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I've seen this comment many times on Unix & Linux as well as on other sites that use the phrasing "backticks have been deprecated", with respect to shells such as Bash & Zsh.

Is this statement true or false?

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See Why didn't back quotes in a shell script help me cd to a directory for an example of why $(...) notation is easier to use than nested back-quotes. –  Jonathan Leffler Apr 29 '14 at 0:52

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up vote 77 down vote accepted

Citing the Open Group Specification on Shell Command Languages, specifically this section "2.6.3 Command Substitution" this statement regarding backtick's deprecation is actually false. Both forms of the command substitution, backticks (`..cmd..`) or dollar parens ($(..cmd..)) are still supported in so far as the specification goes.


Command substitution allows the output of a command to be substituted in place of the command name itself. Command substitution shall occur when the command is enclosed as follows:


          or (backquoted version):


The shell shall expand the command substitution by executing command in a subshell environment (see Shell Execution Environment) and replacing the command substitution (the text of command plus the enclosing $() or backquotes) with the standard output of the command, removing sequences of one or more characters at the end of the substitution. Embedded characters before the end of the output shall not be removed; however, they may be treated as field delimiters and eliminated during field splitting, depending on the value of IFS and quoting that is in effect. If the output contains any null bytes, the behavior is unspecified.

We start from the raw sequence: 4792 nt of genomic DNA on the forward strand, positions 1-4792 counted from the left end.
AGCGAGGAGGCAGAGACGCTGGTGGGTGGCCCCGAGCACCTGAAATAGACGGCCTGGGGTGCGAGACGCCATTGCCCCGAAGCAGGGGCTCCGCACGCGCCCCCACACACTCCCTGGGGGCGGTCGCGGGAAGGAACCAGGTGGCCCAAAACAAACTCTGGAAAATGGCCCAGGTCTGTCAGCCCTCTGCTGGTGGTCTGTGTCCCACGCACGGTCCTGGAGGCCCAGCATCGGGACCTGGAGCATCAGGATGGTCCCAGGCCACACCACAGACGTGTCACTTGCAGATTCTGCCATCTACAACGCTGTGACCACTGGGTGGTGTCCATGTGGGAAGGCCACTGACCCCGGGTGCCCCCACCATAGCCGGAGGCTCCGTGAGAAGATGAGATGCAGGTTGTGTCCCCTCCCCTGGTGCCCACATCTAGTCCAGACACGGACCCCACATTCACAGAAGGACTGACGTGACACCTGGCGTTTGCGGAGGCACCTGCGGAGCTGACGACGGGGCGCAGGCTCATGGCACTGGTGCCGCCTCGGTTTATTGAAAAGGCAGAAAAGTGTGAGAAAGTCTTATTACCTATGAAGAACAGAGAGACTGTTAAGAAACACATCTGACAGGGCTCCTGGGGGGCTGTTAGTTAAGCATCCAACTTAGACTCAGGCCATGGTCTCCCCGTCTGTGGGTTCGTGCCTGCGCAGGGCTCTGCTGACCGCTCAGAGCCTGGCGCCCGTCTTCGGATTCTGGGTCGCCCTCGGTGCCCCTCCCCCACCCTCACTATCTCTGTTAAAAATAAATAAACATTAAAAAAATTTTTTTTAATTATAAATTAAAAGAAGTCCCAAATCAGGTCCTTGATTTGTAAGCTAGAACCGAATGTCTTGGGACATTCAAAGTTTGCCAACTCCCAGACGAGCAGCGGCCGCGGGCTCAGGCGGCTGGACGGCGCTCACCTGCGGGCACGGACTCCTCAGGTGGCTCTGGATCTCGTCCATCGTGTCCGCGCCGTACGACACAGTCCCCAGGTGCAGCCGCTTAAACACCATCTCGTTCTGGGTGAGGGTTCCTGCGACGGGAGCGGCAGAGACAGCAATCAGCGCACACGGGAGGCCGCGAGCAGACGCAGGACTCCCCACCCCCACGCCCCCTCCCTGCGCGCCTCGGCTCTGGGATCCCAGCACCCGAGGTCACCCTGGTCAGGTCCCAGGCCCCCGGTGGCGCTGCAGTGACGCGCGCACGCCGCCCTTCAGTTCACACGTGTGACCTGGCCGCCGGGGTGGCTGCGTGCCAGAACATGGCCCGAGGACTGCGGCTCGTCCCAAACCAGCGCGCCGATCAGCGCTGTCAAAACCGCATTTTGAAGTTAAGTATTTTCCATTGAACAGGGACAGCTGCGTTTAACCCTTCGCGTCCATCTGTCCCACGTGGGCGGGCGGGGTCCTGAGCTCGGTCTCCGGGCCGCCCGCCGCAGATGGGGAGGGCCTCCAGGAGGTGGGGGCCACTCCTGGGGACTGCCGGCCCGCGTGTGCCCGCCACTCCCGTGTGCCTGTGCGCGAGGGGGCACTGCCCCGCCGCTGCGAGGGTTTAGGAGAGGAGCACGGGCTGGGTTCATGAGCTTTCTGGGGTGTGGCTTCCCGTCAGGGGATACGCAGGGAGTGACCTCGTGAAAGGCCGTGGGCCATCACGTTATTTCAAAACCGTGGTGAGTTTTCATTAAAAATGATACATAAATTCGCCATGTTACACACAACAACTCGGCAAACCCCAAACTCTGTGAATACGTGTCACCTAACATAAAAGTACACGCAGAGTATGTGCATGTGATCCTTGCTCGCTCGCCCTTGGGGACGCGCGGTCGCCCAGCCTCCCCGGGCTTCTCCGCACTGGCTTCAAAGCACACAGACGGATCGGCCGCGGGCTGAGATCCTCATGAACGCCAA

Within the backquoted style of command substitution, <backslash> shall retain its literal meaning, except when followed by: '$', '\`', or <backslash>. The search for the matching backquote shall be satisfied by the first unquoted non-escaped backquote; during this search, if a non-escaped backquote is encountered within a shell comment, a here-document, an embedded command substitution of the $(command) form, or a quoted string, undefined results occur. A single-quoted or double-quoted string that begins, but does not end, within the "`...`" sequence produces undefined results.

With the $(command) form, all characters following the open parenthesis to the matching closing parenthesis constitute the command. Any valid shell script can be used for command, except a script consisting solely of re-directions which produces unspecified results.

So then why does everyone say that backticks have been deprecated?

Because most of the use cases should be making use of the dollar parens form vs. the backticks. Many of the most reputable sites (including U&L) often state this as well, throughout, so it's sound advice, but it's just that, good advice.


`...` is the legacy syntax required by only the very oldest of non-POSIX-compatible bourne-shells. There are several reasons to always prefer the $(...) syntax